For most people, annuities are a wonderful addition to their retirement plans. Fixed annuities are safe, secure and are guaranteed to fulfill their contractual promises. But, often the actual sales process brings a certain uneasiness to buying an annuity. If you have experienced this please be aware that many options exist for you if, in fact, you buy an annuity and don’t end up wanting it. All annuity companies offer a “free-look” period where you may return the annuity for any reason and receive a full refund. Make certain you fully understand your rights and options when you purchase an annuity, your agent or the insurance company will help you.
That being said, there are scams with annuities just as there are with almost any product being sold to the public. Here are some to be aware of.
Annuity Scam Number 1: You will never lose money!
This is both a true statement and a fraudulent statement. There is a certain class of annuities which offer exposure to risk; variable annuities. Variable annuities allow you to invest in sub accounts (much like mutual funds) where your value can go up and down. It is possible to have a substantial gain on your account value and to have a substantial loss. The value of your account is dependent on the choice of sub account you selected and how it performs. As an example, your account may be in stocks or bonds and actual results will be based on how they perform. Variable annuities are sold as a security by licensed security salespeople such as stockbrokers. The opposite is true with fixed rate annuities, their account value is never exposed to risk; your funds are actually deposits at an insurance company earning a fixed rate of interest.
Variable Annuities: More on variable annuities
Annuity Scam Number 2: Insurance agents selling Revocable Living Trusts (RLT).
You have probably seen the ads, “You need a trust to avoid probate” These ads appear in your mailbox offering a free “meeting” to determine if a RLT is right for you. The person meeting with you is actually an annuity salesperson who will explain to you the benefits of the RLT. They can even sell you the RLT, collect information and the first payment. These agents are practicing law without a license. You are told that they work with an attorney and the attorney will review all aspects of the RLT. An attorney does review the documents and signs the trust as an attorney, but you will never meet the attorney. This whole process is called a Trust Mill. In very few situations is a RLT actually needed, mostly for people who own multiple real estate properties. Why does the agent want to sell you the RLT? When they come back to deliver the trust they will help you retitle your assets in the trust, that is, when they find out what you own and begin looking for a possible annuity sale. This whole process is an annuity scam. If you feel you need a RLT, call an attorney and skip the insurance agent entirely.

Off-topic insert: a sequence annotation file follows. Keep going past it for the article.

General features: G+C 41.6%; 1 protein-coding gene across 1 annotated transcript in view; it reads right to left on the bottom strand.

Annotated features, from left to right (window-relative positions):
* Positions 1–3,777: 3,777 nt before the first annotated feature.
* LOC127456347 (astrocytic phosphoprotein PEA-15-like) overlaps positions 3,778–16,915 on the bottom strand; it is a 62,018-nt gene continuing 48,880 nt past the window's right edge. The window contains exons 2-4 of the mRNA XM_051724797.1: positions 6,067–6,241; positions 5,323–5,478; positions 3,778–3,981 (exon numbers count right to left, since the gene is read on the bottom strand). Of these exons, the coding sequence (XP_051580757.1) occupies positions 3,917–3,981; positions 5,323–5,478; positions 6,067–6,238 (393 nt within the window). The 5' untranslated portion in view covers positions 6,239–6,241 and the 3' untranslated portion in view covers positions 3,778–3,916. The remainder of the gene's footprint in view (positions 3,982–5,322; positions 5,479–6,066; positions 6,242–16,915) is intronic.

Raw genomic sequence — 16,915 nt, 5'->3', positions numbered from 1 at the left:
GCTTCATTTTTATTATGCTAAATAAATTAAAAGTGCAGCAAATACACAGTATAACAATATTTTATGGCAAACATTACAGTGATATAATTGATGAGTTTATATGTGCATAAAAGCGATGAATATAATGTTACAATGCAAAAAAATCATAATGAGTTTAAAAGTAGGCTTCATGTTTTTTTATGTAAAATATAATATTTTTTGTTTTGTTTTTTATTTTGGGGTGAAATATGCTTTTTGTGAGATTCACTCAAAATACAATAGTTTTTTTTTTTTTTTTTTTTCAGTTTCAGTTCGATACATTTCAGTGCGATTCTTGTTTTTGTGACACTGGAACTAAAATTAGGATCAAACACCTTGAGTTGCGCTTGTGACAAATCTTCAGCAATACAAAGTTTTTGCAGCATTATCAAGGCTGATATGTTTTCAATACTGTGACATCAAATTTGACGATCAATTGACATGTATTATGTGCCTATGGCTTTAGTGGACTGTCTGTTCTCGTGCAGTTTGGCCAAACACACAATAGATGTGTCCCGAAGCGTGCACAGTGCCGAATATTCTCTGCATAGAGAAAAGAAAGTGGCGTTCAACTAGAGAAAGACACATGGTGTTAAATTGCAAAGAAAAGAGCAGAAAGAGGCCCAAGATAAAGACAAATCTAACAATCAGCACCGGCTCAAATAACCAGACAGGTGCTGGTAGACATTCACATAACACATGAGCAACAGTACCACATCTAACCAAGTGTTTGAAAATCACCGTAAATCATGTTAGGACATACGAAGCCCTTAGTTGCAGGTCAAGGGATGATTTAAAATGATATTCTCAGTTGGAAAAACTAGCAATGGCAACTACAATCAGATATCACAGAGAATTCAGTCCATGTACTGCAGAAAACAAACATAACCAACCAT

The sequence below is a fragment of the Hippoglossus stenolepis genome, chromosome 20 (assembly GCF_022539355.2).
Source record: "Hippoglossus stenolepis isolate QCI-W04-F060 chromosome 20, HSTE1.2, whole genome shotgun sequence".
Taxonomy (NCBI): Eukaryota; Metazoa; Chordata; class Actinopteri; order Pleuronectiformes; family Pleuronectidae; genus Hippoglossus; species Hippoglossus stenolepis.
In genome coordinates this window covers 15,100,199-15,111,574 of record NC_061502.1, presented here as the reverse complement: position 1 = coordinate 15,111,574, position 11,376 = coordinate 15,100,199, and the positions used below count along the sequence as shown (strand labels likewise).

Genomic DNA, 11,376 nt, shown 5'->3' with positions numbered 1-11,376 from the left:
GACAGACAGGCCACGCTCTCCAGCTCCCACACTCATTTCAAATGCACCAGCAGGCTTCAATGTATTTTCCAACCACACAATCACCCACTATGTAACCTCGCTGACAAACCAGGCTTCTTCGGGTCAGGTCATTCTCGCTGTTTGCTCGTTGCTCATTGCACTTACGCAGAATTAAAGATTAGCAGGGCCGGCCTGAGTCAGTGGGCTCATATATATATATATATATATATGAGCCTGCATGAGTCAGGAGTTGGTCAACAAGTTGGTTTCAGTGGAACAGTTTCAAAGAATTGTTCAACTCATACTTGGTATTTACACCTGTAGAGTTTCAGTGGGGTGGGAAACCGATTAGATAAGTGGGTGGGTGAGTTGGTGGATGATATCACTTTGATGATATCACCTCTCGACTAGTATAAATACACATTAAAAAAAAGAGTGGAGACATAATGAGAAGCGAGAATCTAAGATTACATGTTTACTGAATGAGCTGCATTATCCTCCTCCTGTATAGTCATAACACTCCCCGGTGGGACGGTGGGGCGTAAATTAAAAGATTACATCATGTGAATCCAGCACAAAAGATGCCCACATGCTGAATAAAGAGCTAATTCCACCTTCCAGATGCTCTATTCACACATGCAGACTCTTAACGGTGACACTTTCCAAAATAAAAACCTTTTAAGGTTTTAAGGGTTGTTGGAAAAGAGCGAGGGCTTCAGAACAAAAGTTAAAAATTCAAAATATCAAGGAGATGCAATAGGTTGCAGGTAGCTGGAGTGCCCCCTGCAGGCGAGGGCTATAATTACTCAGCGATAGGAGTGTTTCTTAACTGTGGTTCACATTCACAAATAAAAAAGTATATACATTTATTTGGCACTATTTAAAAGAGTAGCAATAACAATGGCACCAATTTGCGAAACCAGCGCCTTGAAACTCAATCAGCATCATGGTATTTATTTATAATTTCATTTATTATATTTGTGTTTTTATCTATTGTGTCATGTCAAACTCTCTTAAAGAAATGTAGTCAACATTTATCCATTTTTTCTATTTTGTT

Annuity Scam Number 3: Your annuity is about to expire, call immediately.
If you own an annuity you have probably seen these post cards in your mail box. Will your annuity expire? No, not until you reach age 115 (most contracts). The reason for the postcard to be sent to you is for a marketing company to identify annuity contract owners. Once you call they will attempt to set a time for an agent to “stop by” to review your current contract. Of course the real reason is for an agent to suggest you modernize your annuity. Don’t fall for it, if you have questions about your current annuity, call the service department of the insurance company. You will get straight answers about your annuity from them.
Annuity Scam Number 4: Phony certifications and designations.
The agent looks good, speaks well and is a “Certified Senior Adult Consultant” (CSAC).companies issue these designations and are just a way to make money from an agent not interested in real education. The Insurance industry does issue bona fide and genuine designations, degrees that can take years to accomplish. Make certain you fully understand who you are dealing with and what their actual background really is. Ask for references and credentials and check them out.
Annuities can be wonderful products when used as designed and only in situations where their benefits can help meet financial goals. Annuities are not for everyone.